Subject:  Bee Fly, Villa lateralis
Location:  Mount Washington, Los Angeles, California
September 13, 2016 5:20 PM

Bee Fly:  Villa lateralis

Bee Fly: Villa lateralis

Late this afternoon, I noticed one more brown Bee Fly and two other black and white Bee Flies, that all looked quite similar except for the coloration, in a sunny area getting the late afternoon light.  The two black and white individuals were buzzing one another near the blossoming chives.  By the time I returned with the camera, only one individual remained, and we are pretty certain we have correctly identified it as Villa lateralis, first on the Natural History of Orange County site and then on BugGuide.  According to BugGuide:  “Widely distributed in North America including Puerto Rico and South to Panama.”  Upon viewing the other members of the genus on BugGuide, we can’t help but to wonder if the brown Bee Fly we saw was the related Villa miscella.  Though we did not get an image, our memory was of it having brown on the wings.

What's That Bug? does not endorse extermination

Subject: Wasp?
Location: Skippers, VA.
September 12, 2016 10:04 pm
I found this in our woods in southern Virginia July 30th. It was constantly moving it’s wings and legs while sitting on this leaf. The colors almost look neon orange to me on it’s antennae. I’m new to photography so I hope this photo is okay. Can you please tell me what kind of bug it is?
Signature: thedogzoo

Spider Wasp

Spider Wasp

Dear thedogzoo,
We have identified your beautiful Spider Wasp as
Entypus unifasciatus thanks to this BugGuide image.  Female Spider Wasps provision nests with paralyzed Spiders as food for her brood.  According to BugGuide:  “This species is a typical late summer-early Autumn species in the east (nominal subspecies). July-September (North Carolina). In Ohio (and probably most of the northeast) some adults appear in late June, but most in early July. Most females are seen provisioning from mid-July to September. Out of all individuals seen from Ohio the peak in numbers of captures was from the last half of August.”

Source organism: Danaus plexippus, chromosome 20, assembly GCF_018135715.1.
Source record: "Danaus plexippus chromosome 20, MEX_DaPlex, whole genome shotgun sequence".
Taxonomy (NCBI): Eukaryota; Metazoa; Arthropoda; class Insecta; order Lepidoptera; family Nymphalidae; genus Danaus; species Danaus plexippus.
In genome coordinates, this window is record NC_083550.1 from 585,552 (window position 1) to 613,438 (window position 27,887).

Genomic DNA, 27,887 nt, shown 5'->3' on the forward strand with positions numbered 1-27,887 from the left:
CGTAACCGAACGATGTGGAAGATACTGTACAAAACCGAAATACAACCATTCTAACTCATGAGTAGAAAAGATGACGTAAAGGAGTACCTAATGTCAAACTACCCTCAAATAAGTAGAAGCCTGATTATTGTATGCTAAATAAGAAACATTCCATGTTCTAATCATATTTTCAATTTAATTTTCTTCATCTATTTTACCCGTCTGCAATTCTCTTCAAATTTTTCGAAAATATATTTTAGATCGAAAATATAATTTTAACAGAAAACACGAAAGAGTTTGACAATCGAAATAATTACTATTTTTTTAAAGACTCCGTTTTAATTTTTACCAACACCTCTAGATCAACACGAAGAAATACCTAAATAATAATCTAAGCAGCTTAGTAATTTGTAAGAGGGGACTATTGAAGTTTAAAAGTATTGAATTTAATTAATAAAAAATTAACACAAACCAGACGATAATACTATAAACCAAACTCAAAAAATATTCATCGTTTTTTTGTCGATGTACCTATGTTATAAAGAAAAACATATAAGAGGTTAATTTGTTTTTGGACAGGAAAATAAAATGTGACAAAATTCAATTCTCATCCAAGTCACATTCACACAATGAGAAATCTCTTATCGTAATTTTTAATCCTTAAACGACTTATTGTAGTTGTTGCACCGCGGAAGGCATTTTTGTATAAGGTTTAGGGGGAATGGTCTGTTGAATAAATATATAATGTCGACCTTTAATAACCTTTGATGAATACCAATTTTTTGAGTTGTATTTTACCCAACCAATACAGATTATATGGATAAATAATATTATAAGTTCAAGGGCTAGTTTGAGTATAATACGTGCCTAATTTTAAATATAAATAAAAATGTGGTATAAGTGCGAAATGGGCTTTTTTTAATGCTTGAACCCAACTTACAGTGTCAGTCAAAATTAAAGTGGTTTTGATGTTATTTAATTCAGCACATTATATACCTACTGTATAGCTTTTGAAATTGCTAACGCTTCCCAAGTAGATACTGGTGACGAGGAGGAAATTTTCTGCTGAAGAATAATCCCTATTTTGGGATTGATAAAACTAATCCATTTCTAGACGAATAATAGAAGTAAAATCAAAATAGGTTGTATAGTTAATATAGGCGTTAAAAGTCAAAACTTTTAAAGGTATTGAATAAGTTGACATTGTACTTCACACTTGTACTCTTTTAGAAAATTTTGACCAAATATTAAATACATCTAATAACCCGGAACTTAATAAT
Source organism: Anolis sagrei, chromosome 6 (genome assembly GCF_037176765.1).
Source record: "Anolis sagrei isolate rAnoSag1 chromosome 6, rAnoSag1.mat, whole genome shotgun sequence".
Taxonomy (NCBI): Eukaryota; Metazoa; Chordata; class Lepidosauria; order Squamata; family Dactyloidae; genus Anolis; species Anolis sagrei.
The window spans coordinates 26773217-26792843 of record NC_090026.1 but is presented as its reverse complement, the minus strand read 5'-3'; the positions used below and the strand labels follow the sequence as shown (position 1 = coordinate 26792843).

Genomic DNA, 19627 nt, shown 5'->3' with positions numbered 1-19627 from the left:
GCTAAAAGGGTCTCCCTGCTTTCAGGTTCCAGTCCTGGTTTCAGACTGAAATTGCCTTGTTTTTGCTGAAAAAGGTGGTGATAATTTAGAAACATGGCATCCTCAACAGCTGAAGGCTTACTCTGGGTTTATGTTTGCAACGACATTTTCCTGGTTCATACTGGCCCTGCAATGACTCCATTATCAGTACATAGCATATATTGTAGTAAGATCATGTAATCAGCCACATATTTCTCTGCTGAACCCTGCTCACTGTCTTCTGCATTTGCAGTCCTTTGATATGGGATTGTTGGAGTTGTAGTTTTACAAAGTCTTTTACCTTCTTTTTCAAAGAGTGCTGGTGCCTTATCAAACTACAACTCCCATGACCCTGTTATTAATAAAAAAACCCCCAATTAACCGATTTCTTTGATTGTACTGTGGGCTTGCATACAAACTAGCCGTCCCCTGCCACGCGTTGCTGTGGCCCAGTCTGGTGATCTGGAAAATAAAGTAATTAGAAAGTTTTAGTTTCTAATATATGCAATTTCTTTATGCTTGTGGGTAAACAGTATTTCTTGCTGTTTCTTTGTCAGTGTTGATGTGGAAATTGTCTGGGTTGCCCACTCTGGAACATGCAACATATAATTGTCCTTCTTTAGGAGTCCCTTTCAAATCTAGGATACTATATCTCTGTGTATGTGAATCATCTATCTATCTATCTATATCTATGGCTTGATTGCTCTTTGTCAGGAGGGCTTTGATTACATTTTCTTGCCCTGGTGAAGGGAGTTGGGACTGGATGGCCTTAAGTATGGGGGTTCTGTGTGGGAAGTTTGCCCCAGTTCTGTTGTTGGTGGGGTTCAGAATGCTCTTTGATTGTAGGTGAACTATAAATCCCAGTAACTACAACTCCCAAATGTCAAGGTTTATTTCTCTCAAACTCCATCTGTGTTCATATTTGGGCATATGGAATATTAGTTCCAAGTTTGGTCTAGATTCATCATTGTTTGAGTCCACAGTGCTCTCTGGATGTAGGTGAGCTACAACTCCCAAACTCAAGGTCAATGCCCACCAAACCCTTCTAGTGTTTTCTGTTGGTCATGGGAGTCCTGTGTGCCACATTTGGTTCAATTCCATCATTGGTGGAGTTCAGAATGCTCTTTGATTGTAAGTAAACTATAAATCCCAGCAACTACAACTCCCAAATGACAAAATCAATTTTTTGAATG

Subject: Hoverfly,
Location: Columbus Ohio
September 12, 2016 5:33 pm
Found this on a brick wall outside our middle school in Columbus Ohio. It was big, like a horsefly. The picture looks smaller.
Signature: Thanks, S Zuza

Bald Faced Hornet

Bald Faced Hornet

Dear S Zuza,
Though many Hover Flies mimic stinging bees and wasps, this Bald Faced Hornet is the real deal.

What's That Bug? does not endorse extermination

Subject: ID this!
Location: Johns River, Australia
September 12, 2016 2:11 am
Found on the Mid North Coast, Australia. Just came into Spring on a sink with water.
Sorry for the low quality pics
I look forward to your reply!
Regards,
Signature: Tom Galati

Antlion Larva

Antlion Larva

Dear Tom,
This is the larva of a Neuropteran, probably an Antlion, which you can verify by comparing your individual to this image on The Brisbane Insect website.  In North America, Antlion larvae are known as Doodlebugs.

Oh thank you so much for the reply!
Couldn’t ID it myself yay
Regards,
Tom

Subject: identify bug
Location: Bedfordview, Gauteng, South Africa
September 12, 2016 9:15 am
Hi There,
Please see attached pic.
I saw it on my balcony and took a pic as really not sure what it is, to my surprise I had a broom on the balcony when I moved it there were a lot more of them in the brush.
Please be so kind as to identify and provide more info.
Much appreciated
Signature: Adele Beukes-de Lange

Red Headed Cockroach

Red-Head Roach

Dear Adele,
Thanks to this iSpot image and this iSpot image, we at first speculated that this is a Red Headed Cockroach,
Deropeltis erythrocephala, though we had some doubts as to the species as your individual has black legs and the wings seem different, both of which are contrary to the other iSpot images.  We continued to search and we believe we found a better match with the Red-Head Roach, Oxyhaloa deusta, on Roach Crossing.  This iSpot image is a much closer match.

Subject: id please?
Location: bologna, italy
September 12, 2016 5:27 am
Hi, a friend saw this bug and would like to identify it.
Signature: alexa

Our Automated Response
Thank you for submitting your identification request.
Please understand that we have a very small staff that does this as a labor of love. We cannot answer all submissions (not by a long shot). But we’ll do the best we can!

I understand, no problem.  it looks like a kind of wood boring beetle but I can’t find any information on native Italian species.
many thanks and love your site!
alexa

Longicorn:  Morimus funereus

Longicorn: Morimus funereus

Dear Alexa,
You are correct that this is a Longhorned Borer Beetle or Longicorn in the family Cerambycidae, and we identified it as
Morimus funereus on the Worldwide Cerambycidae Photo Gallery.  In a posting from Macedonia earlier this year, we learned it is a Red Listed Species on the IUCN site devoted to threatened species.